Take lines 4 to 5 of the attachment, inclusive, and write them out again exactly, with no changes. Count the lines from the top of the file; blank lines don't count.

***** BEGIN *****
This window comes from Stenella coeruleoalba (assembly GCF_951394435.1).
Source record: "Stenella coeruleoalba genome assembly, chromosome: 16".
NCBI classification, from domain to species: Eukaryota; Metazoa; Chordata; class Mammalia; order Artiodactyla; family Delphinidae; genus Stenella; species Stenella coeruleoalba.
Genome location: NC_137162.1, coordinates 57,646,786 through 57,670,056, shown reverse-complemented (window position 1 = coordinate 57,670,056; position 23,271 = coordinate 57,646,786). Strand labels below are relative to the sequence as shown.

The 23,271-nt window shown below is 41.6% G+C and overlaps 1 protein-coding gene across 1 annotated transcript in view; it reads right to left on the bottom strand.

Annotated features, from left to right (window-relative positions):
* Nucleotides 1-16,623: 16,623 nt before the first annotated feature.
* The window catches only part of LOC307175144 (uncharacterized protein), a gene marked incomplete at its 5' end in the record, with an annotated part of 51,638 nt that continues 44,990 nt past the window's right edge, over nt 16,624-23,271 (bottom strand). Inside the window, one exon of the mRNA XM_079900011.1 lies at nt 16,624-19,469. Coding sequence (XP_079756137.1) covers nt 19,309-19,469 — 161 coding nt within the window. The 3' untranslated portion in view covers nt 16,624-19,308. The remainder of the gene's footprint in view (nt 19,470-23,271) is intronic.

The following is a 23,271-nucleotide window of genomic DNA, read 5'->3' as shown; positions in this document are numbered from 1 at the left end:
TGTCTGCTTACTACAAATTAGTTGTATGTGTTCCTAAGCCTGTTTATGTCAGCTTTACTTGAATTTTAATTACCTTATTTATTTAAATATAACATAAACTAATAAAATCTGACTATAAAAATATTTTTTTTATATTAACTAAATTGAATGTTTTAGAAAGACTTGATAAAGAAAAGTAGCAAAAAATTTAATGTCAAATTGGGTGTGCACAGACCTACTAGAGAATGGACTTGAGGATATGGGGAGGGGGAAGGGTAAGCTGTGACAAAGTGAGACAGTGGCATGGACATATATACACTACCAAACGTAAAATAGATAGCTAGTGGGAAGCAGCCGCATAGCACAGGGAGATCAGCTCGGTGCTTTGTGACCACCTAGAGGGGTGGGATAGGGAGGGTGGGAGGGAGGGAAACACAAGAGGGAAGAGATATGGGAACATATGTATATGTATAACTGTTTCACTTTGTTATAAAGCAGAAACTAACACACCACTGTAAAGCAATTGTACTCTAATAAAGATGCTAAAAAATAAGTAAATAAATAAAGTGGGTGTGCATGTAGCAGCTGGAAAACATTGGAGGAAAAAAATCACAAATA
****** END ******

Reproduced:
Genome location: NC_137162.1, coordinates 57,646,786 through 57,670,056, shown reverse-complemented (window position 1 = coordinate 57,670,056; position 23,271 = coordinate 57,646,786). Strand labels below are relative to the sequence as shown.

The 23,271-nt window shown below is 41.6% G+C and overlaps 1 protein-coding gene across 1 annotated transcript in view; it reads right to left on the bottom strand.